Authors: R.G. Whirley, B.E. Engelmann
Addresses: TransMotive Technologies Inc., 131B Stony Circle, Santa Rosa, CA 95401, USA. ' TransMotive Technologies Inc., 131B Stony Circle, Santa Rosa, CA 95401, USA
Abstract: The design of safe electric and hybrid vehicles (EVs) poses several unique engineering challenges. First, the large battery mass in an EV gives the vehicle significantly more kinetic energy to dissipate in a crash than a similar-size internal combustion powered (IC) vehicle. In addition, the rapid advances in EV technology yield a platform life for electric vehicles that is significantly shorter than for IC vehicles, thus requiring that physical testing costs be minimized. and shortened design cycles be developed. These considerations have emphasized the importance of integrating vehicle crashworthiness modelling into the |Virtual Prototyping| design process and using physical testing for design verification rather than design development. This paper discusses crashworthiness simulation methodology improvements in automatic contact and shell element formulations and illustrates the role of these improvements in shortening model development time and improving simulation reliability. These capabilities are then used to examine several EV-specific crashworthiness characteristics of upfit vehicles, including a pickup truck and a passenger sedan. Concluding remarks address the extension of these virtual prototyping and crashworthiness simulation methods to lightweight vehicles constructed of advanced materials such as aluminium and composites.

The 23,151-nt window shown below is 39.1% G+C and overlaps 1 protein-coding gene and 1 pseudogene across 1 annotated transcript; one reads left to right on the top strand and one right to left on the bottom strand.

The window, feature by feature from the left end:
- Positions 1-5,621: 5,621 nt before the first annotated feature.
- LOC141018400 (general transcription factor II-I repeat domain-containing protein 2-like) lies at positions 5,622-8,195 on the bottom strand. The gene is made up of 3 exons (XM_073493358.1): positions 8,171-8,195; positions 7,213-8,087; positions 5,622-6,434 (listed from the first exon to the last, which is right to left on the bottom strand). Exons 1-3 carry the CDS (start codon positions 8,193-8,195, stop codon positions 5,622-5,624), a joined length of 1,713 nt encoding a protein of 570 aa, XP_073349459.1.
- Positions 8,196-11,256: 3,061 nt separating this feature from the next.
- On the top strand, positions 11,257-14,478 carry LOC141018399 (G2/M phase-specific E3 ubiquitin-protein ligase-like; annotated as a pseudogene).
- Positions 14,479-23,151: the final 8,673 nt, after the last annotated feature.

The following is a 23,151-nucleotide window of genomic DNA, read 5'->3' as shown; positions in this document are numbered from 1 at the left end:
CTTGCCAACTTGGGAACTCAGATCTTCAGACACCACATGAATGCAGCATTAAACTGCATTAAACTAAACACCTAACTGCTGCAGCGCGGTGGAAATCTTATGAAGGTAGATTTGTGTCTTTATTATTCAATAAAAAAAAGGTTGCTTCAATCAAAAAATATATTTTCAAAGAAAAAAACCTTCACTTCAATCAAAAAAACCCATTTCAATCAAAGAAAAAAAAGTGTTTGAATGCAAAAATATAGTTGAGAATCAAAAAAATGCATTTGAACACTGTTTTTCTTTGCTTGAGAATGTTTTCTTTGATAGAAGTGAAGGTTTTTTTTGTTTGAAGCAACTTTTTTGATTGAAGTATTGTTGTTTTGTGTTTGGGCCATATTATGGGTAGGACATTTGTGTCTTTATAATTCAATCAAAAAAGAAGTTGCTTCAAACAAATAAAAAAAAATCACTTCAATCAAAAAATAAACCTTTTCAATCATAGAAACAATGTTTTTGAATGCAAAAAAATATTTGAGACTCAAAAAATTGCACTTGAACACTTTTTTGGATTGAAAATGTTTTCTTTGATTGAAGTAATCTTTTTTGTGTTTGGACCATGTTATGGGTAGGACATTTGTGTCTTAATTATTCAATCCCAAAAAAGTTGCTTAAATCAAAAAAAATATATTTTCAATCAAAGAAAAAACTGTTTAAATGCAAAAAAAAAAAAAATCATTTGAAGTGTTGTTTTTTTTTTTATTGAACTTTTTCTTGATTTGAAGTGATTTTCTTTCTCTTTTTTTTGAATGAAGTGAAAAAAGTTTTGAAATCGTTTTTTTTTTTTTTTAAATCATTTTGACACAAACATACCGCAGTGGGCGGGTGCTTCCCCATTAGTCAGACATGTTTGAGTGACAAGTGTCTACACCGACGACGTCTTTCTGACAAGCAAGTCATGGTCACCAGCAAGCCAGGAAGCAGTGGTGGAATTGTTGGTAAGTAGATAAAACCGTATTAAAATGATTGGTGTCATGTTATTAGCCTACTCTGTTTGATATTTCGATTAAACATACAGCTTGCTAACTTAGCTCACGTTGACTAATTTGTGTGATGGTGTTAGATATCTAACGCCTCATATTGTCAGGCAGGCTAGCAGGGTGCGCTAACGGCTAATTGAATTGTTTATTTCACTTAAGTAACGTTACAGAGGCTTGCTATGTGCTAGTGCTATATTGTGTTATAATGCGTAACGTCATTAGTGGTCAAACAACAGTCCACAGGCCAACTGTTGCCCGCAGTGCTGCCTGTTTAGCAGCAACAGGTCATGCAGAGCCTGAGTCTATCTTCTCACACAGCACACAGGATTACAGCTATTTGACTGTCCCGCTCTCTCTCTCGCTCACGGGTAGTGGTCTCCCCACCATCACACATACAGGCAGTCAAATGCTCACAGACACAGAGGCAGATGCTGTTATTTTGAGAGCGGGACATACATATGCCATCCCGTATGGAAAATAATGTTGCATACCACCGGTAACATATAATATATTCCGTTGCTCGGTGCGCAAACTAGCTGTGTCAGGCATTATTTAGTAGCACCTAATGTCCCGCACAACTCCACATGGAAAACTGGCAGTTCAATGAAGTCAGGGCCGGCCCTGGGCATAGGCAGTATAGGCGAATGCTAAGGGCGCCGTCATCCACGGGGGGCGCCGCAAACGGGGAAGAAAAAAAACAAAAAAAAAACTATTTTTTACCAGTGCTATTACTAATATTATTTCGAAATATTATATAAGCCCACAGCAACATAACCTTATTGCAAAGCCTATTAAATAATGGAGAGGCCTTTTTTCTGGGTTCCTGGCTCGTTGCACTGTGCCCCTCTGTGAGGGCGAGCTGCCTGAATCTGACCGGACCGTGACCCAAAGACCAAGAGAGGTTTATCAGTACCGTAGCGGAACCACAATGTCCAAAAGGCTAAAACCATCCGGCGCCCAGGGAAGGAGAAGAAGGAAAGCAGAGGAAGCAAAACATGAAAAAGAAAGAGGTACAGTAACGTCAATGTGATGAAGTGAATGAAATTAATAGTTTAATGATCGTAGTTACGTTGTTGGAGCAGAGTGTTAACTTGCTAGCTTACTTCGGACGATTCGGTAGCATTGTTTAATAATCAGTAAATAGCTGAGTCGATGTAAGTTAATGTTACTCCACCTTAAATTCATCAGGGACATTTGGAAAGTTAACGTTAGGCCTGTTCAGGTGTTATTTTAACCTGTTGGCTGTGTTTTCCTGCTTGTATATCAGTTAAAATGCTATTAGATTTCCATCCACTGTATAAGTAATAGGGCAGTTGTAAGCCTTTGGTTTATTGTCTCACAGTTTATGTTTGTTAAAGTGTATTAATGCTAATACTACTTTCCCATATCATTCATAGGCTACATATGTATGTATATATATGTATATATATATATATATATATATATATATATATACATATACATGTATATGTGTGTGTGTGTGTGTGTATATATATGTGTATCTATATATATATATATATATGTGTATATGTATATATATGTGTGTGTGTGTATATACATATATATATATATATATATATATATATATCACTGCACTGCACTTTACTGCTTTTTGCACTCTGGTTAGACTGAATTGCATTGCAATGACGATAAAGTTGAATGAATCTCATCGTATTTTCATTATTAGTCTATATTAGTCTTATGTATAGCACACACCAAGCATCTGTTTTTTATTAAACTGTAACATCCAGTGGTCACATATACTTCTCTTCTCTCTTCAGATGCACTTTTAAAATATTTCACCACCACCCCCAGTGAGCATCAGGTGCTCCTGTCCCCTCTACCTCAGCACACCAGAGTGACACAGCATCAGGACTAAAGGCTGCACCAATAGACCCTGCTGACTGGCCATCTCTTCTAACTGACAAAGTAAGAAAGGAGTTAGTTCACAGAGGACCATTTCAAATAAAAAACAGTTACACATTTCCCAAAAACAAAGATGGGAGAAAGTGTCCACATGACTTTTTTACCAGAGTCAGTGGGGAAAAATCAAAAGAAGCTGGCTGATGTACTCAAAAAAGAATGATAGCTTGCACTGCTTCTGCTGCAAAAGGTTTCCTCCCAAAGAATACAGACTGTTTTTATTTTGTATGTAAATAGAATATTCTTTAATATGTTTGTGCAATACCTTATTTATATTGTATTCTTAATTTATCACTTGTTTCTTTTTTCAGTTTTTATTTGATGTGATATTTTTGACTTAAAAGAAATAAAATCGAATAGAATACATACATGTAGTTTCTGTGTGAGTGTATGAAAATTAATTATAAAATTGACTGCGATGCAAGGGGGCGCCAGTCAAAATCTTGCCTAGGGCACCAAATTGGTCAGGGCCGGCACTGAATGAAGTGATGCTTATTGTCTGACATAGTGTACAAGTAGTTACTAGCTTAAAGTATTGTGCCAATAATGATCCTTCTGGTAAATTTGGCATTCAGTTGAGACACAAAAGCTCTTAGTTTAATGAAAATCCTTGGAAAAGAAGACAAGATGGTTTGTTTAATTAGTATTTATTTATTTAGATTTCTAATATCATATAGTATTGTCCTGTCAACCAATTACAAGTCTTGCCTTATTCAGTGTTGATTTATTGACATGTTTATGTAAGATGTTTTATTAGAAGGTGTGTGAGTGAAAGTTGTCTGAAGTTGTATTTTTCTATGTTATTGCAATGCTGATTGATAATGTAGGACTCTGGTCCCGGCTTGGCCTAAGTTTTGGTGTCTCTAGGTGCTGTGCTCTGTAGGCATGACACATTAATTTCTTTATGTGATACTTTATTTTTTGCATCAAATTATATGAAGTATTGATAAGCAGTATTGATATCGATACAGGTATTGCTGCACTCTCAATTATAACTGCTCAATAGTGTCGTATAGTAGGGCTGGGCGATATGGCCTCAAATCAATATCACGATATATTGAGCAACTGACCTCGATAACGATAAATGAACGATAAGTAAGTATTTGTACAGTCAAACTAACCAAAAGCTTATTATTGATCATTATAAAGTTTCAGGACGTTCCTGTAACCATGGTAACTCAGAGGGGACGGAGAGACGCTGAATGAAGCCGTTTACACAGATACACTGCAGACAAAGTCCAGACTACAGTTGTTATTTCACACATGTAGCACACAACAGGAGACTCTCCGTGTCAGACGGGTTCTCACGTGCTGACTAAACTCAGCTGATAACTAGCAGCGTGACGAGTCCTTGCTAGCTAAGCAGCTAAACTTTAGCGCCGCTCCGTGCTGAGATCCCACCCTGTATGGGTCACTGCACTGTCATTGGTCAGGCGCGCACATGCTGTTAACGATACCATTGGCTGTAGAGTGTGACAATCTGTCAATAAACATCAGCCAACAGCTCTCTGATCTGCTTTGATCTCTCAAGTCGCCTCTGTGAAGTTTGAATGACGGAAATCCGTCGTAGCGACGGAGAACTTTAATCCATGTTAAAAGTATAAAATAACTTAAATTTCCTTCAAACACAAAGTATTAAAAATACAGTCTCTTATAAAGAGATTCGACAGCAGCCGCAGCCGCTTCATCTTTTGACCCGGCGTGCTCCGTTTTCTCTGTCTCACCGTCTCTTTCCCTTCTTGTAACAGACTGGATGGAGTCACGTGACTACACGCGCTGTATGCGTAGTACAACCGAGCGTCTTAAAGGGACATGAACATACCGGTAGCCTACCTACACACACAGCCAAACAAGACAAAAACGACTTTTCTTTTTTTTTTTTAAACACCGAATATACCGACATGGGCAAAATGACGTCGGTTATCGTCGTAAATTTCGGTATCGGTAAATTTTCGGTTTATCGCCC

Keywords: contact algorithms; crashworthiness simulation; DYNA3D; hybrid electric vehicles; HEVs; internal combustion engines; systems engineering; YASE shell element; hybrid vehicles; modelling; virtual prototyping; lightweight vehicles; aluminium; composites; vehicle design.
International Journal of Vehicle Design, 1997 Vol.18 No.5, pp.413 - 432
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